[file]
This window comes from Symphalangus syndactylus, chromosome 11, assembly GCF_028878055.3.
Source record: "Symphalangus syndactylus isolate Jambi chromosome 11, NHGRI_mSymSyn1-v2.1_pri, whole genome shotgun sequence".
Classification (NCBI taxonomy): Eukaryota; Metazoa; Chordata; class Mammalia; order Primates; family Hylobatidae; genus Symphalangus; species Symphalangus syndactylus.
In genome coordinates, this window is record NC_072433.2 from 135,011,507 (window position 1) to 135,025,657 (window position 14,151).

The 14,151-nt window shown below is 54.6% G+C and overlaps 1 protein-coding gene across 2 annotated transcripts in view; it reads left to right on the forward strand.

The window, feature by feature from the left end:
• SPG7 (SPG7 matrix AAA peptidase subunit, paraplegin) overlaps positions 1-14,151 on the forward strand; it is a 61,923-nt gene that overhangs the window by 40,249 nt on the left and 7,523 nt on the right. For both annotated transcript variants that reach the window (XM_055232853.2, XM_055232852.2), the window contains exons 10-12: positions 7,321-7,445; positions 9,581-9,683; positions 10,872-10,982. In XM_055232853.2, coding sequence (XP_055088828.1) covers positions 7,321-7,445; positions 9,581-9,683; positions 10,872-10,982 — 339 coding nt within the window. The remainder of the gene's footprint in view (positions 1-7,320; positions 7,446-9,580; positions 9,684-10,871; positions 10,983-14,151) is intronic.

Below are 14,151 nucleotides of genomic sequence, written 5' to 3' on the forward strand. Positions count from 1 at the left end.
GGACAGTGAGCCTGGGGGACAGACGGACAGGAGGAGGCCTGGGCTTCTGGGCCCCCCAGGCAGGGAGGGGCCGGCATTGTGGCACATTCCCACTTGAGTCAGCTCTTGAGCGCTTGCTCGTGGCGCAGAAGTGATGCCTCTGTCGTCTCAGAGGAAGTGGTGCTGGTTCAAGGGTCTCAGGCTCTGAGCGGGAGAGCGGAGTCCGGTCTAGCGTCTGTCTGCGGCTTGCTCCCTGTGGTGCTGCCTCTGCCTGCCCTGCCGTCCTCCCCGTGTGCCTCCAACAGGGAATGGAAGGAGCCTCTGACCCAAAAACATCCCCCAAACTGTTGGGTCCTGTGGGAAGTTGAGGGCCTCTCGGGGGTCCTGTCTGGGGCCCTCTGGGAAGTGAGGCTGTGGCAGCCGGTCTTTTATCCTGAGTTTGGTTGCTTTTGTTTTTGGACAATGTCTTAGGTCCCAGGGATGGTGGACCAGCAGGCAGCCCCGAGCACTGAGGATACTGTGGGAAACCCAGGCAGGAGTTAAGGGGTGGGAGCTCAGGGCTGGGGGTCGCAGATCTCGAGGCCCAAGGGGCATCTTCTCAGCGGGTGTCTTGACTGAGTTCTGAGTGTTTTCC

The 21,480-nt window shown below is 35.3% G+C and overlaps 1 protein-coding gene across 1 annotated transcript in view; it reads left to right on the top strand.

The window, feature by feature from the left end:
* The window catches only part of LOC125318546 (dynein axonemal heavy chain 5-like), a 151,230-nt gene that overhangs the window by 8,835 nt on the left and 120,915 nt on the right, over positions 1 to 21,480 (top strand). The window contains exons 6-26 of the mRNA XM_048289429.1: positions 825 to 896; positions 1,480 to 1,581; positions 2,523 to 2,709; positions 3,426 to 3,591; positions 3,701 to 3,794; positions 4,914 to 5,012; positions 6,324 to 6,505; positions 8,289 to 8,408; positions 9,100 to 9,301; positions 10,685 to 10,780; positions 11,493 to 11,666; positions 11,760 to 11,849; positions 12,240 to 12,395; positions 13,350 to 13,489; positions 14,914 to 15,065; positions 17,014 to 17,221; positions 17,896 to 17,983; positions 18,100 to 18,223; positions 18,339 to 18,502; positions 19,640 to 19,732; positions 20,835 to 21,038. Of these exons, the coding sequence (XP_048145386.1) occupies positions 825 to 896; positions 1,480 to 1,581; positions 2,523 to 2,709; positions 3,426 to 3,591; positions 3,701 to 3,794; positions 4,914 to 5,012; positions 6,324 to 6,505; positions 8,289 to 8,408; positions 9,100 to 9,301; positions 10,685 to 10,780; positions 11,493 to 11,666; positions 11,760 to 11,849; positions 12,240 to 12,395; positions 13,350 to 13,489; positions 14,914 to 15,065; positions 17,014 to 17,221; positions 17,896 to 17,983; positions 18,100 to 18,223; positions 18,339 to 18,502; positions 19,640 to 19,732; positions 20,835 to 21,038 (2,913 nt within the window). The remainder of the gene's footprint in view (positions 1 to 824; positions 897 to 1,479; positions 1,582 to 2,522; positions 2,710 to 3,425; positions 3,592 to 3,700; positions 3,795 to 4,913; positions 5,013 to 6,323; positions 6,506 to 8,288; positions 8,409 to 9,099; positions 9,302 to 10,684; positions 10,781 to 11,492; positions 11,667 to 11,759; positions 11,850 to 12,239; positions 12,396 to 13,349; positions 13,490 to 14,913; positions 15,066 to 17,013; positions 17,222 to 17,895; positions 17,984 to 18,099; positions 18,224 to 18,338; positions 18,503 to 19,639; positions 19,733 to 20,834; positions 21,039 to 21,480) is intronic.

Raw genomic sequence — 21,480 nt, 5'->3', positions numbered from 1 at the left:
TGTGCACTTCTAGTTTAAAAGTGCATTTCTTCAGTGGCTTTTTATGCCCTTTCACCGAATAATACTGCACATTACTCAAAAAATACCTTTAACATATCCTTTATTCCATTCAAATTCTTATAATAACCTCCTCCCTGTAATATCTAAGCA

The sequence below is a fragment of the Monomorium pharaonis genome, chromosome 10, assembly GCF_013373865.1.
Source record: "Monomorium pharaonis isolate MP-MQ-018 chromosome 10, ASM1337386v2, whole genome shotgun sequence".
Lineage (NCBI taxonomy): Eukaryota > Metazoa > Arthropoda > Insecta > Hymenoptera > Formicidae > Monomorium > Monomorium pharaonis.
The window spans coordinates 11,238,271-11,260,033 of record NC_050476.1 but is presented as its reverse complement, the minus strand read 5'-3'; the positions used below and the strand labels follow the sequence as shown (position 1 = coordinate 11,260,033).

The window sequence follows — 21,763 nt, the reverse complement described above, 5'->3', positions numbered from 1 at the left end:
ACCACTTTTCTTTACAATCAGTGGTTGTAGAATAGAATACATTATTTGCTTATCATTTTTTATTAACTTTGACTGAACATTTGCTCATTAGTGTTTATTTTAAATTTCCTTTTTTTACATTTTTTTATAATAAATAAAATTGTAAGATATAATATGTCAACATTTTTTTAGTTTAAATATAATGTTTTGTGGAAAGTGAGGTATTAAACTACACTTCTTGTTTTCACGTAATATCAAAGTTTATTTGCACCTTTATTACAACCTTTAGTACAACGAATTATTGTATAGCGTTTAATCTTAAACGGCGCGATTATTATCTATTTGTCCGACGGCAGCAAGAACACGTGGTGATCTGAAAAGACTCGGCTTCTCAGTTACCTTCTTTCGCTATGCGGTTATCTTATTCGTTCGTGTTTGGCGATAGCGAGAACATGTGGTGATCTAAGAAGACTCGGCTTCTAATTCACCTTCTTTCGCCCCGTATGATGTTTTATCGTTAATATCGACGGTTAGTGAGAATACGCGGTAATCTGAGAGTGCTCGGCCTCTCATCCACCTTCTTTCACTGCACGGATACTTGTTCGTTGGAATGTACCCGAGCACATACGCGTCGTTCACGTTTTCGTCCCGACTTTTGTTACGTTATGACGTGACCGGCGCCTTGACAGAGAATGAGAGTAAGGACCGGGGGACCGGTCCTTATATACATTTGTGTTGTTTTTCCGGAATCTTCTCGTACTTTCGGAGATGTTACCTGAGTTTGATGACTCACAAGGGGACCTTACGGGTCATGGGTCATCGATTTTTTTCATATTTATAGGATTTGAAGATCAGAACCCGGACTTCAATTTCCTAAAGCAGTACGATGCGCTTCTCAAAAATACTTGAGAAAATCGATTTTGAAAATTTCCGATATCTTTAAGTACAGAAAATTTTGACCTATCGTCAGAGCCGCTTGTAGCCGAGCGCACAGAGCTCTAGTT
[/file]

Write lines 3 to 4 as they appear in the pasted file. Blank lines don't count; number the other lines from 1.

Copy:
Classification (NCBI taxonomy): Eukaryota; Metazoa; Chordata; class Mammalia; order Primates; family Hylobatidae; genus Symphalangus; species Symphalangus syndactylus.
In genome coordinates, this window is record NC_072433.2 from 135,011,507 (window position 1) to 135,025,657 (window position 14,151).